Bloodrock was an American hard rock band, based in Fort Worth, Texas, that had considerable success in the 1970s, and was one of the earliest of a number of significant bands to emerge from the Fort Worth club and music scene during the early to mid-1970s.
Early career 
Bloodrock initially formed in Fort Worth in 1963, under the name The Naturals. This first lineup featured Jim Rutledge (b. January 24, 1947) – drums/vocals, Nick Taylor (b. October 29, 1946 - d. March 10, 2010) – guitar/vocals, Ed Grundy (b. March 10, 1948) – bass/vocals, and Dean Parks – guitar. They released their first single in 1965 “Hey Girl” b/w “I Want You”(Rebel MME 1003). Shortly thereafter they changed their name to Crowd + 1 and released three more singles: “Mary Ann Regrets” b/w "Whatcha Tryin’ to Do to Me"(BOX 6604), "Don’t Hold Back" b/w "Try," and "Circles" b/w “Most Peculiar Things.”
In 1967 Parks left Crowd +1 to become the musical director for the Sonny & Cher Show (the beginning of a long career as a session musician). He was replaced by Lee Pickens (b. December 8, 194?) – guitar. It was also at this time that Stevie Hill (b. Tulsa, OK) – keyboards/vocals joined the group. They continued as Crowd + 1 until 1969 when they changed their name to Bloodrock. They also recorded their first album, the Terry Knight produced, Bloodrock (ST-435). The album, released in March 1970, peaked at 160 on the Billboard 200 chart .
In 1970 Rutledge moved from behind the drum set to take on lead vocal duties exclusively. Rick Cobb (b. James Richard Cobb III) took over the percussive duties and added his voice to the group as well. This lineup recorded their next four albums: Bloodrock 2 (ST-491), Bloodrock 3 (ST-765), Bloodrock USA (SMAS 645), and Bloodrock Live (SVBB-11038).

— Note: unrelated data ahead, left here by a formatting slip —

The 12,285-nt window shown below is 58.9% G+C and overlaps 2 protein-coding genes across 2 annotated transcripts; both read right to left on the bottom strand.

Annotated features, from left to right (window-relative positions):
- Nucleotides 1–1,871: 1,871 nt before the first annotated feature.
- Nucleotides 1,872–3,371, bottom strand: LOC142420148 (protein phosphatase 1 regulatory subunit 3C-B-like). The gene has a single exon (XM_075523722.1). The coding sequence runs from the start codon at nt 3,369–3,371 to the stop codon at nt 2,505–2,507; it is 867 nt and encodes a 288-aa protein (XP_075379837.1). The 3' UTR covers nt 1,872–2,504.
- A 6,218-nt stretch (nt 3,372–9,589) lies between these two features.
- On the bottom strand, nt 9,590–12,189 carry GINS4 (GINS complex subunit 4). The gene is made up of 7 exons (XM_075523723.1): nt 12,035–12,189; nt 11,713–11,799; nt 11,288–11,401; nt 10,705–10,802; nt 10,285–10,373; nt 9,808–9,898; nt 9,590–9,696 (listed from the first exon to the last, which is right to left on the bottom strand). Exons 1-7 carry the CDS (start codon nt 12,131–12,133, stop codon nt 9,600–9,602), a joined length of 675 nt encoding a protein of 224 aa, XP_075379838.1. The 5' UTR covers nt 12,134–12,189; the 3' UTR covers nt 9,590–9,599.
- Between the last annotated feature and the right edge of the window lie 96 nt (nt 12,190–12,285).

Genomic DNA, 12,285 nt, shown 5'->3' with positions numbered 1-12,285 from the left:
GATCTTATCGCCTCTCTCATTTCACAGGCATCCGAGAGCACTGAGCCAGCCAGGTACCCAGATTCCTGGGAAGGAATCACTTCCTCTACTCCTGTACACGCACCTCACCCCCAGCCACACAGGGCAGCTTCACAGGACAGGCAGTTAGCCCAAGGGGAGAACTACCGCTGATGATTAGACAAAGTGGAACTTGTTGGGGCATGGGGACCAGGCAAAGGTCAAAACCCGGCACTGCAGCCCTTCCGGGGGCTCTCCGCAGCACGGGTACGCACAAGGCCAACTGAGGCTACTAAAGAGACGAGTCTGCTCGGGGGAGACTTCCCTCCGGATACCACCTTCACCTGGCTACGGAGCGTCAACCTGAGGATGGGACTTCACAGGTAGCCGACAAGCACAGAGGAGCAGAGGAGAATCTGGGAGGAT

Bloodrock 2 and D.O.A. 
Bloodrock 2 was their most successful album peaking at #21 on the Billboard Pop Album Chart in 1971 mostly on the strength of their single "DOA" which reached #36 on the Billboard Hot 100 chart on March 6, 1971. "DOA" also gave the band considerable regional exposure throughout the Southwest and West, particularly in Texas and Southern California. "DOA" was probably the band's most well known and well remembered single. The motivation for writing this song was explained in 2005 by guitarist Lee Pickens. “When I was 17, I wanted to be an airline pilot,” Pickens said. “I had just gotten out of this airplane with a friend of mine, at this little airport, and I watched him take off. He went about 200 feet in the air, rolled and crashed.” The band decided to write a song around the incident and include it on their second album.
Further career 
In 1972 Lee Pickens left to form The Lee Pickens Group and released the album 'LPG" in 1973 on Capitol Records. Jim Rutlege retired from active music altogether, however in 1976 he also released a solo album on Capitol Records entitled: "Hooray for Good Times". Rutlege was replaced by Warren Ham in early 1972. The subsequent album, Passages was the last time Bloodrock visited the charts. It peaked at #104 on the Billboard 200 in 1972.
1973 brought another personnel change: Rick Cobb vacated the drums to be replaced by Randy Reader. This line up recorded one album: Whirlwind Tongues (1974).
The end of the road for Bloodrock came in 1975. Randy Reader left the group and an album, Unspoken Words, remained unreleased until 2000, where it was included as part of the CD release Triptych (along with Passage and Whirlwind Tongues). Unspoken Words featured Bill Ham and Matt Betton.
2005 reunion concert 
A reunion concert featuring five of the six original numbers (Jim Rutledge, Lee Pickens, Ed Grundy, Nick Taylor, Stevie Hill, and Chris Taylor in place of original drummer Rick Cobb III) was held on March 12, 2005 in Fort Worth, for the benefit of their keyboardist Stevie Hill.